Using source-associated mobile genetic elements to identify zoonotic extraintestinal E. coli infections

Cindy Liu, Maliha Aziz, Daniel Park, Zhenke Wu, Marc Stegger, Mengbing Li, Yashan Wang, Kara Schmidlin, Timothy Johnson, Benjamin Koch, Bruce Hungate, Lora Nordstrom, Lori Gauld, Brett Weaver, Diana Rolland, Sally Statham, Brantley Hall, Sanjeev Sariya, Gregg Davis, Paul Keim, James Johnson, Lance Price (2023). One Health.


  1. Meat may be an important vehicle for human exposure to extraintestinal pathogenic E. coli strains from food animals

  2. We present a novel approach for predicting the origins of clinical E. coli isolates

  3. Approximately 8% of the clinical E. coli isolates in our population appeared to be foodborne zoonotic strains

  4. Foodborne zoonotic E. coli strains were associated with asymptomatic bacteriuria, urinary tract infections, and sepsis

  5. We estimate that foodborne zoonotic E. coli strains cause >480,000 urinary tract infections in the U.S. annually


A one-health perspective may provide new and actionable information about Escherichia coli transmission. E. coli colonizes a broad range of vertebrates, including humans and food-production animals, and is a leading cause of bladder, kidney, and bloodstream infections in humans. Substantial evidence supports foodborne transmission of pathogenic E. coli strains from food animals to humans. However, the relative contribution of foodborne zoonotic E. coli (FZEC) to the human extraintestinal disease burden and the distinguishing characteristics of such strains remain undefined. Using a comparative genomic analysis of a large collection of contemporaneous, geographically-matched clinical and meat-source E. coli isolates (n = 3,111), we identified 17 source-associated mobile genetic elements – predominantly plasmids and bacteriophages – and integrated them into a novel Bayesian latent class model to predict the origins of clinical E. coli isolates. We estimated that approximately eight percent of human extraintestinal E. coli infections (mostly urinary tract infections) in our study population were caused by FZEC. FZEC strains were equally likely to cause symptomatic disease as non-FZEC strains. Two FZEC lineages, ST131-H22 and ST58, appeared to have particularly high virulence potential. Our findings imply that FZEC strains collectively cause more urinary tract infections than does any single non-E. coli uropathogenic species (e.g., Klebsiella pneumoniae). Our novel approach can be applied in other settings to identify the highest-risk FZEC strains, determine their sources, and inform new one-health strategies to decrease the heavy public health burden imposed by extraintestinal E. coli infections.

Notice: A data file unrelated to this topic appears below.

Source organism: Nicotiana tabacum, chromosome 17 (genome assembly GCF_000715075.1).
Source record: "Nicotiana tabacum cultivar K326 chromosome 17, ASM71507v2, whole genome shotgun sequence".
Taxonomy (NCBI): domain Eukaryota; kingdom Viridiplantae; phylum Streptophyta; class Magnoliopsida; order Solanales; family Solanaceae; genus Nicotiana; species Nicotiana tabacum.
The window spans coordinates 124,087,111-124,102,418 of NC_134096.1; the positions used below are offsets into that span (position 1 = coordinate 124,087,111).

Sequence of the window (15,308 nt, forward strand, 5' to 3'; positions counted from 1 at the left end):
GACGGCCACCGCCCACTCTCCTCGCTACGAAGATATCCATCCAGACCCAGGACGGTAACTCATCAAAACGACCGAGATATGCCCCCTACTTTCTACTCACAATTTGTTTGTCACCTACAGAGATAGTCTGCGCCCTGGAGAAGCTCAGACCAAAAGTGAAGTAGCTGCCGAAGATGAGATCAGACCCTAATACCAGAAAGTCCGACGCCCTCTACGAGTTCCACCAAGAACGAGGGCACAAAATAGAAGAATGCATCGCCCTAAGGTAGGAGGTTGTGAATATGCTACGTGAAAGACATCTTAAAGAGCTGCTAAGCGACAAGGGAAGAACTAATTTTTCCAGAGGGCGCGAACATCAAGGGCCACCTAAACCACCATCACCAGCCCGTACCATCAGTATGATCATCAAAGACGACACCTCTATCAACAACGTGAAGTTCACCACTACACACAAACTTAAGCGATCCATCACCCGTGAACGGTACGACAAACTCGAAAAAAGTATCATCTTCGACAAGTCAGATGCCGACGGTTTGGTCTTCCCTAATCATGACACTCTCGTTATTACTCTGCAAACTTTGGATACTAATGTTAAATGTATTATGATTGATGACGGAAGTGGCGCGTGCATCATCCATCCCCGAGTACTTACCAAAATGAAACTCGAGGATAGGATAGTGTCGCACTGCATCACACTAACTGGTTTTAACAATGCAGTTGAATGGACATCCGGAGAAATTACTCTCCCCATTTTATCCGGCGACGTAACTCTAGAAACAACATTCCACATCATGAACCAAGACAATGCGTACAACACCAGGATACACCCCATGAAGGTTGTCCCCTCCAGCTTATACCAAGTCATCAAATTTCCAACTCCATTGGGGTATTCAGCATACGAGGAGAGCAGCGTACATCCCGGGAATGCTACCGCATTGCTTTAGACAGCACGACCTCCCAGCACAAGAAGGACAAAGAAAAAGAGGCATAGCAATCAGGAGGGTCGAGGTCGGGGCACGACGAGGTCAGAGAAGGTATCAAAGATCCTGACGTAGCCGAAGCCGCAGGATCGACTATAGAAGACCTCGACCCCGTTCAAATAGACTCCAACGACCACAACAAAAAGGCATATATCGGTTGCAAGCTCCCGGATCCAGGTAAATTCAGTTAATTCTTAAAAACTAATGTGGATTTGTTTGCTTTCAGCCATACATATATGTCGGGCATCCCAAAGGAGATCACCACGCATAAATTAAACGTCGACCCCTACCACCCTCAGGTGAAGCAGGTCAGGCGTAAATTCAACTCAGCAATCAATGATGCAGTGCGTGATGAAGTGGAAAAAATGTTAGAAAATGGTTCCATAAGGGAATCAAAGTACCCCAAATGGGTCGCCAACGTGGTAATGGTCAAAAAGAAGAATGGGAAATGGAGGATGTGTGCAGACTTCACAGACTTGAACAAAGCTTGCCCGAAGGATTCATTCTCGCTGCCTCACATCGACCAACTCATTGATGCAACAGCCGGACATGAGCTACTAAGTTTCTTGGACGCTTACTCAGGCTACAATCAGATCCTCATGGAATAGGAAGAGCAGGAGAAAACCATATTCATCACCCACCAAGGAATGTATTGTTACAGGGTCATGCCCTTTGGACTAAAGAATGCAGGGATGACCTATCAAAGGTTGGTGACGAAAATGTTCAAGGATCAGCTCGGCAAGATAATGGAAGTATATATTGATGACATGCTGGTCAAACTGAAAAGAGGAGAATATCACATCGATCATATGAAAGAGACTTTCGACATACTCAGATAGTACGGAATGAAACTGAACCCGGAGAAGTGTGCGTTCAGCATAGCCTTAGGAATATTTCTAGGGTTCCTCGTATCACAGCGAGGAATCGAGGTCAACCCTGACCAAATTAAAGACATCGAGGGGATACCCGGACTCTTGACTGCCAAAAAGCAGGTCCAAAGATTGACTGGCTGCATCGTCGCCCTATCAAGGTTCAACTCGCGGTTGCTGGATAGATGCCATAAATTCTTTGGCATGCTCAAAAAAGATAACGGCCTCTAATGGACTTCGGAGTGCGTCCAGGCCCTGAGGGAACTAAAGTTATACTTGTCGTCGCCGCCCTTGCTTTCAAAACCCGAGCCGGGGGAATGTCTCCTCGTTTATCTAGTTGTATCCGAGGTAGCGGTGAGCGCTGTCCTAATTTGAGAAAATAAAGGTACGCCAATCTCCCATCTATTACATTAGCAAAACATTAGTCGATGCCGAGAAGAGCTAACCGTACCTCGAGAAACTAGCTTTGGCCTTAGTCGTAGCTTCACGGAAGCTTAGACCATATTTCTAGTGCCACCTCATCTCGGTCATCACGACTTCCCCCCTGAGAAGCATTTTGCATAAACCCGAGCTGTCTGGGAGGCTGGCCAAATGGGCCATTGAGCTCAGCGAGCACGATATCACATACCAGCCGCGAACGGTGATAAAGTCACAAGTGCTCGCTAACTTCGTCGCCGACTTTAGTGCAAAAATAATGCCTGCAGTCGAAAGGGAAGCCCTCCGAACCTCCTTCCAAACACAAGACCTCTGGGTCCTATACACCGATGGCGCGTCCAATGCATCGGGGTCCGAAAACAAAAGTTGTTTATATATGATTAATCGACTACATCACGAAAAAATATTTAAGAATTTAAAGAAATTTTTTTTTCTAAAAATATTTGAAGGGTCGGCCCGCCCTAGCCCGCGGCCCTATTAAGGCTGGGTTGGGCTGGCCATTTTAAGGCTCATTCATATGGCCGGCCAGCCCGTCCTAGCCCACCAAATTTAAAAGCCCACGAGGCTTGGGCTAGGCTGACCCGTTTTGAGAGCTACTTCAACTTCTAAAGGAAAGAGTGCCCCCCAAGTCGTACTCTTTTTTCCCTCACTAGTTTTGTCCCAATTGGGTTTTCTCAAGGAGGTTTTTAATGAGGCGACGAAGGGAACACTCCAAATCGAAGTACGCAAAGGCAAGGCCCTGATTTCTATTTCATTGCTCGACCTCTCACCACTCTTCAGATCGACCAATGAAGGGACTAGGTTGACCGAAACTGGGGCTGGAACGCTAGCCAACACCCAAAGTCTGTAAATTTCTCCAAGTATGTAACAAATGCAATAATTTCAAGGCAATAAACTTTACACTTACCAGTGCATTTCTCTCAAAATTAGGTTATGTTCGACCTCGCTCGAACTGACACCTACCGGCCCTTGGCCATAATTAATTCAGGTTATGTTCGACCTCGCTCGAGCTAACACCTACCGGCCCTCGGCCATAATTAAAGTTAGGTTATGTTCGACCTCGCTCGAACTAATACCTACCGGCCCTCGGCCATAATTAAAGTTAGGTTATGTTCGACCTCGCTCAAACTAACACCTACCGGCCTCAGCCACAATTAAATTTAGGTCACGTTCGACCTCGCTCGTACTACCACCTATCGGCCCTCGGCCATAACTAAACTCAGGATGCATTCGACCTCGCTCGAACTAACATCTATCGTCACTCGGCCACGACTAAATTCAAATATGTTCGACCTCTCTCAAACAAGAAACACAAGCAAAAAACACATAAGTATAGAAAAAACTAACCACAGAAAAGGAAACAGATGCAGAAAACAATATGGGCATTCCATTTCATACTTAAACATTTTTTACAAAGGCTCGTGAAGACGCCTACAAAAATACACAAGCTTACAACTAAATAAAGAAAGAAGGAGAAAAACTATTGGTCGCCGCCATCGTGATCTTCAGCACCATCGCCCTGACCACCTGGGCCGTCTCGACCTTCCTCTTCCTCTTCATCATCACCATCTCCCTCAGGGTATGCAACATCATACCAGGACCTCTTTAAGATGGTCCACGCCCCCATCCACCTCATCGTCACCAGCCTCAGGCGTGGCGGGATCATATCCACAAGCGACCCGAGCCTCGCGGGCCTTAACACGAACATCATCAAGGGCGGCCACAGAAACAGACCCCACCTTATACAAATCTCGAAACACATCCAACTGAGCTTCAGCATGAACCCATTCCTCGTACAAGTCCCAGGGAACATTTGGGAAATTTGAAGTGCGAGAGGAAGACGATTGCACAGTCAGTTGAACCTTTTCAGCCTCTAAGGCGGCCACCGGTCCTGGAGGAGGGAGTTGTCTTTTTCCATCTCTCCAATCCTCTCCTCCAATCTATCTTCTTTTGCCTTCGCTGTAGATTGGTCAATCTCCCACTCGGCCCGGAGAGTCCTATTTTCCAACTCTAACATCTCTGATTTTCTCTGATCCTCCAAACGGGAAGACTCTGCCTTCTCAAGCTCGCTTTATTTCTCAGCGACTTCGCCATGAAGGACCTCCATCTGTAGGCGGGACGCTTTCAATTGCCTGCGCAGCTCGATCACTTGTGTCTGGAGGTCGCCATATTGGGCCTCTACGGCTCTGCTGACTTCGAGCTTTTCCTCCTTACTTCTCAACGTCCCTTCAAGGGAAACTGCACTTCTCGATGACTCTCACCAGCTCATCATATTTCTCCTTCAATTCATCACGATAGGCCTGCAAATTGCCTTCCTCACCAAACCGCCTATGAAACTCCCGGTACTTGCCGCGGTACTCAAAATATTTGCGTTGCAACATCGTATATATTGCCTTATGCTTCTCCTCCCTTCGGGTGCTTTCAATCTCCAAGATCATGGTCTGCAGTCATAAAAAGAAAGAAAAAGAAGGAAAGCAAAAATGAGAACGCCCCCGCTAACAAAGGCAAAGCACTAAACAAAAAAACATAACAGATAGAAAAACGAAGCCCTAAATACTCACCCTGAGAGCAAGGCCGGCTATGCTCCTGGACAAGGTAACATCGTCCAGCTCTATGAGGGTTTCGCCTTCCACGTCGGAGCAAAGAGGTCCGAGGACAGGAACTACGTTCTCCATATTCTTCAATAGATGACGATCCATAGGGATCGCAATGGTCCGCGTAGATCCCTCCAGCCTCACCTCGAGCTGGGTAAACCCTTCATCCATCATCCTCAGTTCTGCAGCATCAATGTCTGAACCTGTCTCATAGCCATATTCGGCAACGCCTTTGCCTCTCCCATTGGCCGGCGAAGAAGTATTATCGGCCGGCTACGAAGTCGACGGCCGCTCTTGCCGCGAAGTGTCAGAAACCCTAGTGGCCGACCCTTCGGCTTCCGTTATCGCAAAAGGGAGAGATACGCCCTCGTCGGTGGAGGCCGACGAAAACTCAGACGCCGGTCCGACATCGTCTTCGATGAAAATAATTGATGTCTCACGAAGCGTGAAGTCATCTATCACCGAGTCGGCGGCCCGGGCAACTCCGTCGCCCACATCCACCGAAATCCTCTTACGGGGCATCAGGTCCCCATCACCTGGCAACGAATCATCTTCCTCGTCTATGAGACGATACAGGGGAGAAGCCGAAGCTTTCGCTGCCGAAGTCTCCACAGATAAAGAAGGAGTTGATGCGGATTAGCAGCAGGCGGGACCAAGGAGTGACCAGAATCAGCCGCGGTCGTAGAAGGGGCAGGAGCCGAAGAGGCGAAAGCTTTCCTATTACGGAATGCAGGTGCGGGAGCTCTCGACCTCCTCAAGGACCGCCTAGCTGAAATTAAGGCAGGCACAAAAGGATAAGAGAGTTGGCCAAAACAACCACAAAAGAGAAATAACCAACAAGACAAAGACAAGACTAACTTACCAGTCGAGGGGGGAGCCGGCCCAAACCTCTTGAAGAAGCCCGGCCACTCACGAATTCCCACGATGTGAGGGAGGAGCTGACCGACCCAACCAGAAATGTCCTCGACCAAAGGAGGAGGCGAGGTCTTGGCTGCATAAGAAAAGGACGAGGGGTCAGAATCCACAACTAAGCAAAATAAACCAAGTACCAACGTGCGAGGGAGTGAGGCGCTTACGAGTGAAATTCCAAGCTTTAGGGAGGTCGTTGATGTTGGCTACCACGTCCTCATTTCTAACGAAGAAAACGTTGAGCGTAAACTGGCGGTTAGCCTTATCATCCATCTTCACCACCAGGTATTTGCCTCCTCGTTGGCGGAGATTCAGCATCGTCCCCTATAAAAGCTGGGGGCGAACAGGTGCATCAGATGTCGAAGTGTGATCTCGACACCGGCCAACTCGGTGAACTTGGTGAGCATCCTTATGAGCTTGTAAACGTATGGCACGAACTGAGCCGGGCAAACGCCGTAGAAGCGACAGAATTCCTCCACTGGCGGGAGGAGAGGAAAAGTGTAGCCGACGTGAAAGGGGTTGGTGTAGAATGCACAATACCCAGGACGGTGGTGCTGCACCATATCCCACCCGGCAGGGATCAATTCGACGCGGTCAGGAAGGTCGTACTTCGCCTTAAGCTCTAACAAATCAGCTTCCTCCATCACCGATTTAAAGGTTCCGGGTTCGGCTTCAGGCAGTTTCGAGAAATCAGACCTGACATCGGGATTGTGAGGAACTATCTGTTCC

1. Escherichia coli;
  2. Infectious diseases;
  3. Urinary tract infection;
  4. Zoonosis;
  5. Foodborne;
  6. Mobile genetic element;
  7. Host adaptation;
  8. Food-animal production;
  9. Bayesian latent class model;
  10. Public health